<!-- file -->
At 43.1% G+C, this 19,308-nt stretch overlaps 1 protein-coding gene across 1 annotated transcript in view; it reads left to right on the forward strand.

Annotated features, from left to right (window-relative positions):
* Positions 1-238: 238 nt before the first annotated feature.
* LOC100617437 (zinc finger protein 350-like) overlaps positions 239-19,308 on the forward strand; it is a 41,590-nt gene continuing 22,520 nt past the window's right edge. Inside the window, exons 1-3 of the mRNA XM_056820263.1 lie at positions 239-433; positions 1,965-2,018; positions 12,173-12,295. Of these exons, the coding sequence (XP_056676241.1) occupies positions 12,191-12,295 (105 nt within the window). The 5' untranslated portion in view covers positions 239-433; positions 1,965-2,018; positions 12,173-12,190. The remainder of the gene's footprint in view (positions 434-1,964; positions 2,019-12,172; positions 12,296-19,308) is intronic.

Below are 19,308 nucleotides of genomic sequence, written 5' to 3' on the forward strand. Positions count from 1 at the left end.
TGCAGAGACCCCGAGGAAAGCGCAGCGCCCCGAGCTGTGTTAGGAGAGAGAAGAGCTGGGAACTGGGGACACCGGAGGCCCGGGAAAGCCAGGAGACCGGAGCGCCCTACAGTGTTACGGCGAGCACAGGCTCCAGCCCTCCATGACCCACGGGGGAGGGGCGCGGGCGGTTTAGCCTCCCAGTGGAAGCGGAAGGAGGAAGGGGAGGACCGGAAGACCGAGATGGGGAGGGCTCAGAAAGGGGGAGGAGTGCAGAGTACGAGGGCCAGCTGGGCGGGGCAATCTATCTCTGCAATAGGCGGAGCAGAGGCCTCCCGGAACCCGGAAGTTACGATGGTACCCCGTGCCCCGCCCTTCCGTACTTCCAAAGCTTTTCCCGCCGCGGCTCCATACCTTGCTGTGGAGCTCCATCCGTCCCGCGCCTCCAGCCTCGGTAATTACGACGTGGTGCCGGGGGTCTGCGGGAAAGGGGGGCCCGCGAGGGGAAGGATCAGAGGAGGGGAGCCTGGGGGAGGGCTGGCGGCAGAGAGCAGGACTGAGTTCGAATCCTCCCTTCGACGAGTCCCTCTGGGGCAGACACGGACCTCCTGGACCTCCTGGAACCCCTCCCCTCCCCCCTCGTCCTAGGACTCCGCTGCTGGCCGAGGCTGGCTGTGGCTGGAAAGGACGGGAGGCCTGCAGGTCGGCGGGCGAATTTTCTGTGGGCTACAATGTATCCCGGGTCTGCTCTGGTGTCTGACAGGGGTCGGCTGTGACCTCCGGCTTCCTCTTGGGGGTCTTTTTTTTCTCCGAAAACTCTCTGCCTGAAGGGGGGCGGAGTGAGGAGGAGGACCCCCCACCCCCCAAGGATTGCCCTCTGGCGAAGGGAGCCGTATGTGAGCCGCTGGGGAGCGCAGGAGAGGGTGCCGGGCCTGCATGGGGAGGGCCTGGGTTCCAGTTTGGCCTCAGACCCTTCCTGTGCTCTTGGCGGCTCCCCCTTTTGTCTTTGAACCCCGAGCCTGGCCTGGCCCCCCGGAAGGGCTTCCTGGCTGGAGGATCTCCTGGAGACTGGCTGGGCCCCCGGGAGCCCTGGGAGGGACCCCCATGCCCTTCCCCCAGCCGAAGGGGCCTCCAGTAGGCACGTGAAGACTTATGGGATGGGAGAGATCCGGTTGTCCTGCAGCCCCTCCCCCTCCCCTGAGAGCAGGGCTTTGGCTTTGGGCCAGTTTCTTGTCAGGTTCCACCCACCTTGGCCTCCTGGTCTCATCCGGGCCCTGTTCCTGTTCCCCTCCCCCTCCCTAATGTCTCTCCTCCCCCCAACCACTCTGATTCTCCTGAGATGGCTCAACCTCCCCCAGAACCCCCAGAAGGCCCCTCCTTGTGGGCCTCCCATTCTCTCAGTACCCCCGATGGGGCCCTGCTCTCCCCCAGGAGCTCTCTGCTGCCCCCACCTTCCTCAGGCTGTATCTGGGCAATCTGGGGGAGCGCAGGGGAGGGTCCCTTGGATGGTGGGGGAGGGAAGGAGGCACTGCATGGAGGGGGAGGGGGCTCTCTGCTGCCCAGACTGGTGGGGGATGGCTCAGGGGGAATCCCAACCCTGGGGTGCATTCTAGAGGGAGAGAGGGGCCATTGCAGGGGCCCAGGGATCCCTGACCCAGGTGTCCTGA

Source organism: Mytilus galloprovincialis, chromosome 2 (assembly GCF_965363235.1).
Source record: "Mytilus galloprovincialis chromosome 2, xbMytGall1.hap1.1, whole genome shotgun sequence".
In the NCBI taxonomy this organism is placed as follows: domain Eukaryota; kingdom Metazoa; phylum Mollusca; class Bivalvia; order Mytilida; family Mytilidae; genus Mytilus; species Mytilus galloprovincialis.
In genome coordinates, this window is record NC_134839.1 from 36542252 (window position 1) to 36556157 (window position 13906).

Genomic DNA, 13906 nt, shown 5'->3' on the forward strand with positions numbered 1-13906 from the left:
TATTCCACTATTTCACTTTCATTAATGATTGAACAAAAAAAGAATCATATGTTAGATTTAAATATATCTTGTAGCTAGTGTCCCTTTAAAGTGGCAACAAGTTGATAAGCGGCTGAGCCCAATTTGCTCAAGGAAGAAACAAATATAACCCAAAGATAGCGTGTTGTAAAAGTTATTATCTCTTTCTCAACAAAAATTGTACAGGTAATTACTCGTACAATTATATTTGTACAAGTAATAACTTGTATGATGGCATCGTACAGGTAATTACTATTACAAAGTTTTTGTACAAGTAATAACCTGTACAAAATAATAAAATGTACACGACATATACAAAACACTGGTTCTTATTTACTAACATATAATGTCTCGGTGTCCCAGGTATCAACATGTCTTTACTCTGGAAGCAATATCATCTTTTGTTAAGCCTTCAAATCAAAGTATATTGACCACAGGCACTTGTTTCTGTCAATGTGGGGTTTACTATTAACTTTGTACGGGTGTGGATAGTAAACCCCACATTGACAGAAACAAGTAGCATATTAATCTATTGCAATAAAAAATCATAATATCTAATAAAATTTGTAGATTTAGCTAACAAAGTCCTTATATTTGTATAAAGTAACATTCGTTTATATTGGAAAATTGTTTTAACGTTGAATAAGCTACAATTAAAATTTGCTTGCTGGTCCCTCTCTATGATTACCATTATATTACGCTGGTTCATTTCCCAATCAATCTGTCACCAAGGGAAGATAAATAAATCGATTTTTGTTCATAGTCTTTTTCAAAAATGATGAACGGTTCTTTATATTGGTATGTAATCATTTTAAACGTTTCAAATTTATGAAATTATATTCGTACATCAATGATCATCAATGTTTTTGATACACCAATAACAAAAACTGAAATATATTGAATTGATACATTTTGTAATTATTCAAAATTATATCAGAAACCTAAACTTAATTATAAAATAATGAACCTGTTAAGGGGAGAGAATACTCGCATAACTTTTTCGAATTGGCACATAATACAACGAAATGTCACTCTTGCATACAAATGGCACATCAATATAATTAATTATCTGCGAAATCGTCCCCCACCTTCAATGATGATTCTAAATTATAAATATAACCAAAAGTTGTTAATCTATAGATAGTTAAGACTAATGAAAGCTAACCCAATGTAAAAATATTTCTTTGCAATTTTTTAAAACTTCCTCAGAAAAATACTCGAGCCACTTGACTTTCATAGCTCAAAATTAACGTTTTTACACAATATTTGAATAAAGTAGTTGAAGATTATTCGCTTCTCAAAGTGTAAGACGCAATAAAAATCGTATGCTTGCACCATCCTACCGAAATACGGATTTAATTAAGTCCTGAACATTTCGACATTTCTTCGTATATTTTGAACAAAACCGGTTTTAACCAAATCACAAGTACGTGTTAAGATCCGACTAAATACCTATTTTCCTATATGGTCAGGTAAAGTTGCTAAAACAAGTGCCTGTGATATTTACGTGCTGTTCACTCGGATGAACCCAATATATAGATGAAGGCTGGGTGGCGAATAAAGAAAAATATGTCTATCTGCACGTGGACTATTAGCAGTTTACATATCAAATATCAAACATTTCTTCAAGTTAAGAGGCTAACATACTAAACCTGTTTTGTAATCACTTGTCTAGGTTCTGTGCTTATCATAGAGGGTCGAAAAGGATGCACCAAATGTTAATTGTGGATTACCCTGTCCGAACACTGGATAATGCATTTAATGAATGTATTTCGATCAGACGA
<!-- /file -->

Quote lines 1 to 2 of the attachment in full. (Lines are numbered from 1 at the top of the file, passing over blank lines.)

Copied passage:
At 43.1% G+C, this 19,308-nt stretch overlaps 1 protein-coding gene across 1 annotated transcript in view; it reads left to right on the forward strand.

Annotated features, from left to right (window-relative positions):